There are many things that can cause deformity of the clavicle/shoulder, most of which can be determined with a physical examination, x-rays, and possibly laboratory work. So it is important to speak with your primary care physician
. Some of the possibilities include healing fracture
, acromio-clavicular separation, infection, tumor, or congenital variation.
In the absence of known trauma, it is unlikely that you have a fracture (broken bone), but the only way to know for sure would be with an x-ray. Similarly, acromio-clavicular separations (damage to the ligaments that hold the clavicle in position in relation to the scapula/shoulder) are generally the result of a traumatic injury, but can only be ruled out definitively with an x-ray.
Infection of the acromio-clavicular joint or a superficial infection can lead to changes in the contours of your shoulder. Typically an infection would be associated with other changes such as redness of the skin, tenderness to the touch, and possibly systemic symptoms. Tumors can also cause changes in the contour of the shoulder.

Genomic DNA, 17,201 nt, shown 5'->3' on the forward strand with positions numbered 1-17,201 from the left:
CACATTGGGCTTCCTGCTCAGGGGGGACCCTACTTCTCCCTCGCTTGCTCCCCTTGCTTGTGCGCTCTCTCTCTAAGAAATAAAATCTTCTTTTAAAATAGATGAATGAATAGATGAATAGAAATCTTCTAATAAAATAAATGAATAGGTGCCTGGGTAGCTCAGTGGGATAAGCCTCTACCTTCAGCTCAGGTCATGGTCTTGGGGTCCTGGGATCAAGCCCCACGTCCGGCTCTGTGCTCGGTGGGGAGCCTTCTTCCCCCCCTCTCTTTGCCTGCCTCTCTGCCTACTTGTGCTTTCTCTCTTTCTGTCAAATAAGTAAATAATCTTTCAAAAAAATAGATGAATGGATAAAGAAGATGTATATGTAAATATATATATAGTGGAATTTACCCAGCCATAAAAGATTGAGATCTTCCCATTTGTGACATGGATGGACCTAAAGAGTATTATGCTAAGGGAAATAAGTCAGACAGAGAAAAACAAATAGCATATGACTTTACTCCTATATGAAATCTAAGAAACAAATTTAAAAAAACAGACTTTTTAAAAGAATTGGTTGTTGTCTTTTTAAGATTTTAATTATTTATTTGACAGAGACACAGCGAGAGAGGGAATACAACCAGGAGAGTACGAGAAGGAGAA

If it has been present for "as long as I can remember", it may just be a normal anatomic variation that occurred during development (most people are asymmetric in some way).
The potential for a more concerning process such as infection or tumor is the primary reason why being evaluated in person is a good idea. In addition, not only will your primary care physician or orthopedic surgeon
be able to diagnose the problem, but they will be able to refer you for appropriate treatment and hopefully get you to the point that you are no longer symptomatic.